If you want to lose weight, there’s no getting around the need to burn calories.
The two biggest ways to cut calories are with diet and exercise.
But there are also a lot of lesser-known ways to burn calories. Some of these might even raise an eyebrow—but they work! This is true for supplements such as Hydroxycut.
Here’s out list of the most out-of-the-box ways of burning calories.
#1. Donating Blood
Why not kills two birds with one stone? Burn calories and also help out people in need?
When you donate blood, you temporarily increase the amount of calories your body burns.
According to studies by researchers at the University of California San Diego, donating a pint of blood burned an average of 650 calories .
By donating blood, you force your body to use energy for the synthesizing of replacement blood components, such as proteins and red blood cells. The expenditure of energy is what burns calories.
Naturally, you’re not going to donate on a daily basis. You must wait for a minimum of eight weeks between every blood donation. This gives your body time to replenish its blood supply.
Besides burning calories, there are additional benefits to donating blood. These include reducing the risk of heart disease, lowering inflammatory markers, and increasing antioxidant activities [2, 3].
And, of course, you get to help people who need the blood to stay alive.
Final Thoughts: Donating blood gives you a temporary calorie-burning boost and offers other notable health benefits.
#2. Exposure to Cold Temperatures
White fat has negative effects. It leads to inflammation, insulin resistance, and fat buildup. Brown fat, on the other hand, helps you burn calories. This makes it great for losing weight and fighting diabetes! [9, 10, 11, 12]
The calorie-burning potential of brown fat varies from person to person. Lean people tend to have more active brown fat than overweight people .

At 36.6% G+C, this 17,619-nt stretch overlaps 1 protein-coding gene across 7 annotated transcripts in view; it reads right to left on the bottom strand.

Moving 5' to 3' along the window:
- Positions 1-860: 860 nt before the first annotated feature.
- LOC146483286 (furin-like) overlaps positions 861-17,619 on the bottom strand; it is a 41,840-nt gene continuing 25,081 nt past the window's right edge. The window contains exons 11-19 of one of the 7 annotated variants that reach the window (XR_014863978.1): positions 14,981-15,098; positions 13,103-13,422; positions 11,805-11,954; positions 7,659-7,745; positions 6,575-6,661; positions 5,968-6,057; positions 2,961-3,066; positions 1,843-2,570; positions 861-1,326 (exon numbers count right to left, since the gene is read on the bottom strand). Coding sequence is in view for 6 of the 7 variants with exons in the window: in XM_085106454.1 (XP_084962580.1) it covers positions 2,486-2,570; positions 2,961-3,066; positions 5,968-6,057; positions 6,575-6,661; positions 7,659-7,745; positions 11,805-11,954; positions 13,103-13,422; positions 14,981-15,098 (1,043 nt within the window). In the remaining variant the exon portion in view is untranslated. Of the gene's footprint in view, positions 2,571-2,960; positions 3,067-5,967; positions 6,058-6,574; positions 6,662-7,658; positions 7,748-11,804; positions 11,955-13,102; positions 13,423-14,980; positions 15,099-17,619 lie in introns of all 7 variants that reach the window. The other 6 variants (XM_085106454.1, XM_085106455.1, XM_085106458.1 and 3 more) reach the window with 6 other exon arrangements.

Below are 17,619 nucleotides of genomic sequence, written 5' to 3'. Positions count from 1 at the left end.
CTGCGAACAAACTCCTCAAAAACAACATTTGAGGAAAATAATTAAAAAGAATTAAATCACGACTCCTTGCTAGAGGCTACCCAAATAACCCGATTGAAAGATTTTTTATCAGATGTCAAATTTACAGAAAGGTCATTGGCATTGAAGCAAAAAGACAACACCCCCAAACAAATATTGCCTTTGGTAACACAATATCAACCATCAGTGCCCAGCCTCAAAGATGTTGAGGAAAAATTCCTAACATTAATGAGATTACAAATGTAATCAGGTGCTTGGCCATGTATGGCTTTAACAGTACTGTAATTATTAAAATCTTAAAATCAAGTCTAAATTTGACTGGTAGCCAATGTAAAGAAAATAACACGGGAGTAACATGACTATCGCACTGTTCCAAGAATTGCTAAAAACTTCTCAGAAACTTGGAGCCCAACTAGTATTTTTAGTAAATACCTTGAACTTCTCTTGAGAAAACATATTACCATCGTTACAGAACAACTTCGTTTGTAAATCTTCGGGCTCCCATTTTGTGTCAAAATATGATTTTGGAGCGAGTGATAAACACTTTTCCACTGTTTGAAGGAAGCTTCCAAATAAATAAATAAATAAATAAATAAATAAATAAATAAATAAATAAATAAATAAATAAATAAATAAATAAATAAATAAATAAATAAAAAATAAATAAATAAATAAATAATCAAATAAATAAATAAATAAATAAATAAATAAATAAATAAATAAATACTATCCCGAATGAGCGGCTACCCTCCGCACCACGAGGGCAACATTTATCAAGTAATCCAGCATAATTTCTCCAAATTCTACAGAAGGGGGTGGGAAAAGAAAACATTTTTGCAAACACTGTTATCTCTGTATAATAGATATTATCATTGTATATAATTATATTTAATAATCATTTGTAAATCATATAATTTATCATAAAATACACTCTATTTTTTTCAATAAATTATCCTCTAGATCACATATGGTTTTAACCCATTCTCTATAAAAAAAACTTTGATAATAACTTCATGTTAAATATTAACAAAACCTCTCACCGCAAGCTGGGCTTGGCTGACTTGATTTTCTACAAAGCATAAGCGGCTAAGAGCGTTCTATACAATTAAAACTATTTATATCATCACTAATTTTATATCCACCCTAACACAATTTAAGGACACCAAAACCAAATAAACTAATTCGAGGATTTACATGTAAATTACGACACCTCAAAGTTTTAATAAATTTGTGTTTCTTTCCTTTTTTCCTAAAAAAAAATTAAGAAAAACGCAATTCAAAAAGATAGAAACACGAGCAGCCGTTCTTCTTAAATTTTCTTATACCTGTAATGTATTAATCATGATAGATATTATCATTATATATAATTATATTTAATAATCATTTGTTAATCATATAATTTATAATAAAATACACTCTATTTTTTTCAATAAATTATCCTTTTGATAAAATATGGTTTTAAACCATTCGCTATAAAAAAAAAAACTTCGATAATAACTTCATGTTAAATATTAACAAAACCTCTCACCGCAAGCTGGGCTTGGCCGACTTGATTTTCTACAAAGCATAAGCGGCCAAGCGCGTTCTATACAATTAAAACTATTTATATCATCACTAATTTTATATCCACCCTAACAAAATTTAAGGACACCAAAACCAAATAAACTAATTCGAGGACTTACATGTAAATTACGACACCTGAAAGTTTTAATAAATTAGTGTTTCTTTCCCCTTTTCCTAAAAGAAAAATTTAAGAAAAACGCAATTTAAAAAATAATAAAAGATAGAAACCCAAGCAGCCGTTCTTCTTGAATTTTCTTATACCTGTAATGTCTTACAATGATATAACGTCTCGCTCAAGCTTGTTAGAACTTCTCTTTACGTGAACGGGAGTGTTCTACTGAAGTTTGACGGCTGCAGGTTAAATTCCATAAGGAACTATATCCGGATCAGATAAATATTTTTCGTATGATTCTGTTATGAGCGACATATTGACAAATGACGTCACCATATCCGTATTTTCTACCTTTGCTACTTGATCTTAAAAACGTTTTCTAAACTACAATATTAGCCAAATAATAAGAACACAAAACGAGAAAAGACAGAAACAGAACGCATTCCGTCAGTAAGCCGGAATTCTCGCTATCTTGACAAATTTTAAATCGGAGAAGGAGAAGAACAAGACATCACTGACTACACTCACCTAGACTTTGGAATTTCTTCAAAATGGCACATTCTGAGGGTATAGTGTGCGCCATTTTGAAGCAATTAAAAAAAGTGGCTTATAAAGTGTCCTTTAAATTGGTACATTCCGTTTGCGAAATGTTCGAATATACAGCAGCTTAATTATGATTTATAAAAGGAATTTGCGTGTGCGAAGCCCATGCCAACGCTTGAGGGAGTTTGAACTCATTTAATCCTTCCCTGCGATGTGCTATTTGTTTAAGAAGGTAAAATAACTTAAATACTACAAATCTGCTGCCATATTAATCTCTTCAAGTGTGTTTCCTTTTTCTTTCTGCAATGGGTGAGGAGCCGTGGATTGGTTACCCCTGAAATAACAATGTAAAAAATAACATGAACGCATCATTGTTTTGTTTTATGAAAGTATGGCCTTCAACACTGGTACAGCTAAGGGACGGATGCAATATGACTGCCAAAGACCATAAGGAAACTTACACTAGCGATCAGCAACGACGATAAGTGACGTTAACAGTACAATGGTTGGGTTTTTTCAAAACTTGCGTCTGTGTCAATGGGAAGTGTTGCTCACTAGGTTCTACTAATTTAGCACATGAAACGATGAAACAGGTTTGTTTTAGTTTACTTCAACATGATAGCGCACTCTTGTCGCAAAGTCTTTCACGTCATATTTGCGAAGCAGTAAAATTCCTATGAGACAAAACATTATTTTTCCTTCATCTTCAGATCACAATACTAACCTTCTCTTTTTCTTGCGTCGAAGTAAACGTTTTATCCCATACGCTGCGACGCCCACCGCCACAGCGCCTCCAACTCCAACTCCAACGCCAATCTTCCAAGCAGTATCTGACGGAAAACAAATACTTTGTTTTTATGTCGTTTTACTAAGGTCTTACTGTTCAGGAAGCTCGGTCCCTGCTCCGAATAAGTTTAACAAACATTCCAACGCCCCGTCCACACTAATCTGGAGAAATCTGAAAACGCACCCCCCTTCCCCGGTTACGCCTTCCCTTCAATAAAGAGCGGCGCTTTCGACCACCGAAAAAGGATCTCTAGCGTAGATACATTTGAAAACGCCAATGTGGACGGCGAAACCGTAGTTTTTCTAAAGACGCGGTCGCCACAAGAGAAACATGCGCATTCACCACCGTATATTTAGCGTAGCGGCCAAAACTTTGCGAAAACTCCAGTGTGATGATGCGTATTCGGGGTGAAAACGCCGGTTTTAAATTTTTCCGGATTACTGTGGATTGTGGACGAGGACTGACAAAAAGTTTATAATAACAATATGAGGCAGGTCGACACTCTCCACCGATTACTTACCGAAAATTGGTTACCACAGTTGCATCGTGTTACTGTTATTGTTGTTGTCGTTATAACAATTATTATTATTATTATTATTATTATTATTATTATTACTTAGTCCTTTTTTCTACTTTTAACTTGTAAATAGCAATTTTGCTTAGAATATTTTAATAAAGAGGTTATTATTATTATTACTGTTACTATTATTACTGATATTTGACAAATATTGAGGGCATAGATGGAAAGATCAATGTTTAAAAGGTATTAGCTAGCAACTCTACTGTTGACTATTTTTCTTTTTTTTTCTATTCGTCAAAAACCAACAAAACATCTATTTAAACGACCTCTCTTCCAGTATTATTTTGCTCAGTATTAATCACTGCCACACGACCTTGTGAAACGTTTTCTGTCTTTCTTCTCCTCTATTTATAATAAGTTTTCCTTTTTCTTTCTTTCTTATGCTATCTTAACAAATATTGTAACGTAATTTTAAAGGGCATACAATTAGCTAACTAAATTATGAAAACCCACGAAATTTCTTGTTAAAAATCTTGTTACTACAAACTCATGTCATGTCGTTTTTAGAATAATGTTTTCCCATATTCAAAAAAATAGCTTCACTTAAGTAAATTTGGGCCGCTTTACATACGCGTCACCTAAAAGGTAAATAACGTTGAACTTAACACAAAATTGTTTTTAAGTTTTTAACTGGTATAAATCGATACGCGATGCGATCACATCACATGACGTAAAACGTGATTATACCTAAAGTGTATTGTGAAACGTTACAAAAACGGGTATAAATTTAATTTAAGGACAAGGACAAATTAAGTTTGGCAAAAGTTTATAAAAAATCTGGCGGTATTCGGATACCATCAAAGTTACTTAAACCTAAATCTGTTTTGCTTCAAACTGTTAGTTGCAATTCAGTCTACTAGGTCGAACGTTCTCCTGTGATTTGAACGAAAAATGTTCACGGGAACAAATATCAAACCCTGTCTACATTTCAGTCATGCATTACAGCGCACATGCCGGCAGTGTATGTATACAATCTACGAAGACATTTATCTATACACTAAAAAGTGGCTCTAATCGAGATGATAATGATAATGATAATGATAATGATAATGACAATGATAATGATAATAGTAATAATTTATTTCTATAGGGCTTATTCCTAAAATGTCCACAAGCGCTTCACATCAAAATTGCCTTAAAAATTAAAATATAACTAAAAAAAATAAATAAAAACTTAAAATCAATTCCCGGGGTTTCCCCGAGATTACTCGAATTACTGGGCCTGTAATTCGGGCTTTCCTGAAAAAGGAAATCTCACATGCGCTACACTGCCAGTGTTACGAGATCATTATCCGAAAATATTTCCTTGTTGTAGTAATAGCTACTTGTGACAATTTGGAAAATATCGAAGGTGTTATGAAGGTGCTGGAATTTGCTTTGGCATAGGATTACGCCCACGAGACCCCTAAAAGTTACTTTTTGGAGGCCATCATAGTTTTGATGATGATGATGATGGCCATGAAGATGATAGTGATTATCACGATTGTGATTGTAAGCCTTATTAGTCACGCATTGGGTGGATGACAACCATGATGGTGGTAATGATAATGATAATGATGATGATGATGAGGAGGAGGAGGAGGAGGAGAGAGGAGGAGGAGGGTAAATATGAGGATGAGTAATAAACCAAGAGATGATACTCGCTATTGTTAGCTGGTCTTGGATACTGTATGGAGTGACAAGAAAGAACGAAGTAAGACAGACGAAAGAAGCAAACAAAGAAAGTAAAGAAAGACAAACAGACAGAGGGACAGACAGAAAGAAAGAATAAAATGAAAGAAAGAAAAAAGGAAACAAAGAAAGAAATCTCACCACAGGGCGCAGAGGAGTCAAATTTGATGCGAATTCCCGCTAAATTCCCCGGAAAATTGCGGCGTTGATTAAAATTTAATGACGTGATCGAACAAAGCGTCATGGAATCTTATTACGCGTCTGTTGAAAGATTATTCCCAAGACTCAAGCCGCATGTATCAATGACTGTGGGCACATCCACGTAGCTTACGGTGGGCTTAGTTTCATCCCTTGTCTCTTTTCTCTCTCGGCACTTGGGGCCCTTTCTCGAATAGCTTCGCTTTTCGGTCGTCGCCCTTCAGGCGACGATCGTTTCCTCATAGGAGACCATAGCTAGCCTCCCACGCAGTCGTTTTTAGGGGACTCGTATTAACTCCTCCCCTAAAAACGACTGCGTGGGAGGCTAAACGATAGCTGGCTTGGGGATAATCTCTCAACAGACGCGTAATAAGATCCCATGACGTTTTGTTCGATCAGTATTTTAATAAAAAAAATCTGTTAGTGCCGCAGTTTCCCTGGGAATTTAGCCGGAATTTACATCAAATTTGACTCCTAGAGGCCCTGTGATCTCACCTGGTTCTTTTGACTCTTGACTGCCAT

Recent studies on animals suggest that chronic exposure to the cold provokes a “browning” of white fat .
Don’t worry—you don’t have to go down to the Arctic to enjoy the calorie-burning benefits.
A study was conducted of healthy young men who were made to stay in a 66ºF environment for the space of two hours. All of them saw increased calorie burning, although the ones who saw the most change were the ones with the highest rate of brown fat activity .
Another study looked at ten young men who were placed in a 62ºF environment for two hours. On average, they burned more than 164 calories per day than they did under normal circumstances .
So what can you do to get more cold exposure in your life? Try taking cold showers, taking walks on cold days, and lowering the temperature in your home.
Final Thoughts: Being exposed to cold temperatures helps stimulate brown activity, which is good for burning calories.
#3. Burn Calories by Chewing Gum
Chewing on gum aids with calorie-burning in more than one way.
Also, there’s evidence that chewing gum helps raise the rate of your metabolism.
Researchers looked into the number of calories burned by a regular-weight man after eating. They burned more calories when they chewed gum at the conclusion of their meal .